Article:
On September 18, the Internal Revenue Service (IRS) published final and proposed regulations for cash balance and other hybrid defined benefit plans. Hybrid defined benefit plans use a lump sum–based benefit formula. These regulations provide guidance on provisions that apply to hybrid plans under the Pension Protection Act of 2006 (PPA) and the Worker, Retiree, and Employer Recovery Act of 2008 (WRERA). The final regulations modify and finalize regulations that were originally finalized and proposed in 2010, and the newly proposed regulations address transitional issues associated with changes required by the final regulations. Highlights of the final and proposed regulations follow.
Hybrid pension plans, including cash balance and pension equity plans (PEPs), are plans that combine features of defined contribution and defined benefit plans. Benefit calculations under a cash balance plan are based on the value of a participant’s hypothetical “account balance.” Annual allocations under a cash balance plan, for example, are generally made based on a percentage of the participant’s compensation, and “interest credits” are generally allocated to the hypothetical account balance. Because younger participants have more time to earn interest credits, an annual allocation made to a younger participant may provide a larger benefit at normal retirement age than the same allocation made to an older participant. To address such discrimination concerns, the PPA added provisions to the Internal Revenue Code (Code) to ensure that a hybrid formula that met specified requirements would be treated as satisfying other Code requirements applicable to tax-qualified plans, including age discrimination requirements. Among these PPA requirements is the restriction that interest credits not be greater than a market rate of return. An interest credit of less than zero under a variable interest crediting index, however, may not cause the account balance to be less than the aggregate amount of pay-based credits. The final regulations and newly proposed regulations provide guidance for compliance with these rules.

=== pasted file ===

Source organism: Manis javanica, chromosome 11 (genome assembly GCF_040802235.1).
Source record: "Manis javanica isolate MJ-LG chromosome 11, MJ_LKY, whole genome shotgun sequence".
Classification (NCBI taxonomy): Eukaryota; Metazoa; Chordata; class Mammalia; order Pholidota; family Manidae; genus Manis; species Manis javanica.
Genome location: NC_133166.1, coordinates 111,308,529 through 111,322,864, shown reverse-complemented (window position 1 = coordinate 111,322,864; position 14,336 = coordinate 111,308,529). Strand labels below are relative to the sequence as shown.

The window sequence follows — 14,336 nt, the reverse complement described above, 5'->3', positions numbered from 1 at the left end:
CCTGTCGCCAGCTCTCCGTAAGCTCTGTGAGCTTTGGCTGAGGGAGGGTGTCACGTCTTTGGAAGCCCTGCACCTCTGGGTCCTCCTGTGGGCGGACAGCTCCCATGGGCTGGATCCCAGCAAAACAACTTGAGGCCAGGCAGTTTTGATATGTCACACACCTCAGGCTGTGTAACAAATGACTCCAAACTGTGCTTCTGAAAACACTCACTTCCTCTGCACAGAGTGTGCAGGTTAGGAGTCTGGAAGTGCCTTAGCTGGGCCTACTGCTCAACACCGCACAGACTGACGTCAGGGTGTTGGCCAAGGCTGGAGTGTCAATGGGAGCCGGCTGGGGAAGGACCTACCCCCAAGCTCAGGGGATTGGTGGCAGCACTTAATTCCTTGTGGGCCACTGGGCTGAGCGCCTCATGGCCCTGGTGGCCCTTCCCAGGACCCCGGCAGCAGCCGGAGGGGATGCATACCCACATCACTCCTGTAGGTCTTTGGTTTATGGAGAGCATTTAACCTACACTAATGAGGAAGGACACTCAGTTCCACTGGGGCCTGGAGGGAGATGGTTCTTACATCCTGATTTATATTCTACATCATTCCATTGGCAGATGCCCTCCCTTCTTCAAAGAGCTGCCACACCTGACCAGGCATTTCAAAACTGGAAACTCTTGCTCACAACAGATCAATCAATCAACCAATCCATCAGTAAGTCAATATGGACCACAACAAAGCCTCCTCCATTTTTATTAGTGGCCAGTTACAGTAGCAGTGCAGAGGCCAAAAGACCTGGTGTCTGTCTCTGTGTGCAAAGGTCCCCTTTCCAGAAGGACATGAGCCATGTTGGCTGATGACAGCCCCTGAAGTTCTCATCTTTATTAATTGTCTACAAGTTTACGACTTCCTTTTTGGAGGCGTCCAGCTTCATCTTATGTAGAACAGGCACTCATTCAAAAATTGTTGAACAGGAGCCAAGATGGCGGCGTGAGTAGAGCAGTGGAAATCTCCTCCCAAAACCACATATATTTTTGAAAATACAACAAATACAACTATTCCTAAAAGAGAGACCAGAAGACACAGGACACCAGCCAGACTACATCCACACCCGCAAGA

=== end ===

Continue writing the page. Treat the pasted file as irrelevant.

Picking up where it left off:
Optional Forms of Benefit
The original proposed regulations provided, and the final regulations continue to provide, that the actuarial equivalent (determined using reasonable actuarial assumptions) of the then-current balance of the hypothetical account or other accumulated benefit can be used to determine annuity forms of distribution as of a distribution date prior to normal retirement. The final regulations also clarify that this rule applies to a subsidized optional form of benefit, including any early retirement subsidy or a subsidized survivor portion of a qualified joint and survivor annuity, but not to an optional form of benefit that is less than the actuarial equivalent of the cash balance account or PEP accumulation.
Interest Credits and Market Rate of Return